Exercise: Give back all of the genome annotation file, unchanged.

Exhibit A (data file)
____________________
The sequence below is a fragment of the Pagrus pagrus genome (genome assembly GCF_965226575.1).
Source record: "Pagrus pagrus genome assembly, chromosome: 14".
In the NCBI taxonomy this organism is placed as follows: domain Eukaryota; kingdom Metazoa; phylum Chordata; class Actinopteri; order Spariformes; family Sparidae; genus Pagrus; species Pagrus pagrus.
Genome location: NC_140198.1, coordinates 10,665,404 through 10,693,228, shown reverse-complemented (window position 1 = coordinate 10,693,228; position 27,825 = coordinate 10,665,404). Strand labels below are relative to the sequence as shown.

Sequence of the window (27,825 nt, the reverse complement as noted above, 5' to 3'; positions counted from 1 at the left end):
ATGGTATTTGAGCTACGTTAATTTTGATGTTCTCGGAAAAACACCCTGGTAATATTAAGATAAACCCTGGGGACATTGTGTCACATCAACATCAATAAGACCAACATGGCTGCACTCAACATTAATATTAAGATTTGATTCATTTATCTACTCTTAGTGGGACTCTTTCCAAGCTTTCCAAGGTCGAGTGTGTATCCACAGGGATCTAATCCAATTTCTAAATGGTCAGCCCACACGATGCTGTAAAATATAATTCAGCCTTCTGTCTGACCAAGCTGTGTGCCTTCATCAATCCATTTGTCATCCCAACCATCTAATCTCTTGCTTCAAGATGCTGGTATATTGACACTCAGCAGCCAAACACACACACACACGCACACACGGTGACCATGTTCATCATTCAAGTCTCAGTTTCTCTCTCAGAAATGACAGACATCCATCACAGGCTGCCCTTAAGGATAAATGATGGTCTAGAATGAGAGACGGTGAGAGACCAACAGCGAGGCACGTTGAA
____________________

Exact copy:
The sequence below is a fragment of the Pagrus pagrus genome (genome assembly GCF_965226575.1).
Source record: "Pagrus pagrus genome assembly, chromosome: 14".
In the NCBI taxonomy this organism is placed as follows: domain Eukaryota; kingdom Metazoa; phylum Chordata; class Actinopteri; order Spariformes; family Sparidae; genus Pagrus; species Pagrus pagrus.
Genome location: NC_140198.1, coordinates 10,665,404 through 10,693,228, shown reverse-complemented (window position 1 = coordinate 10,693,228; position 27,825 = coordinate 10,665,404). Strand labels below are relative to the sequence as shown.

Sequence of the window (27,825 nt, the reverse complement as noted above, 5' to 3'; positions counted from 1 at the left end):
ATGGTATTTGAGCTACGTTAATTTTGATGTTCTCGGAAAAACACCCTGGTAATATTAAGATAAACCCTGGGGACATTGTGTCACATCAACATCAATAAGACCAACATGGCTGCACTCAACATTAATATTAAGATTTGATTCATTTATCTACTCTTAGTGGGACTCTTTCCAAGCTTTCCAAGGTCGAGTGTGTATCCACAGGGATCTAATCCAATTTCTAAATGGTCAGCCCACACGATGCTGTAAAATATAATTCAGCCTTCTGTCTGACCAAGCTGTGTGCCTTCATCAATCCATTTGTCATCCCAACCATCTAATCTCTTGCTTCAAGATGCTGGTATATTGACACTCAGCAGCCAAACACACACACACACGCACACACGGTGACCATGTTCATCATTCAAGTCTCAGTTTCTCTCTCAGAAATGACAGACATCCATCACAGGCTGCCCTTAAGGATAAATGATGGTCTAGAATGAGAGACGGTGAGAGACCAACAGCGAGGCACGTTGAA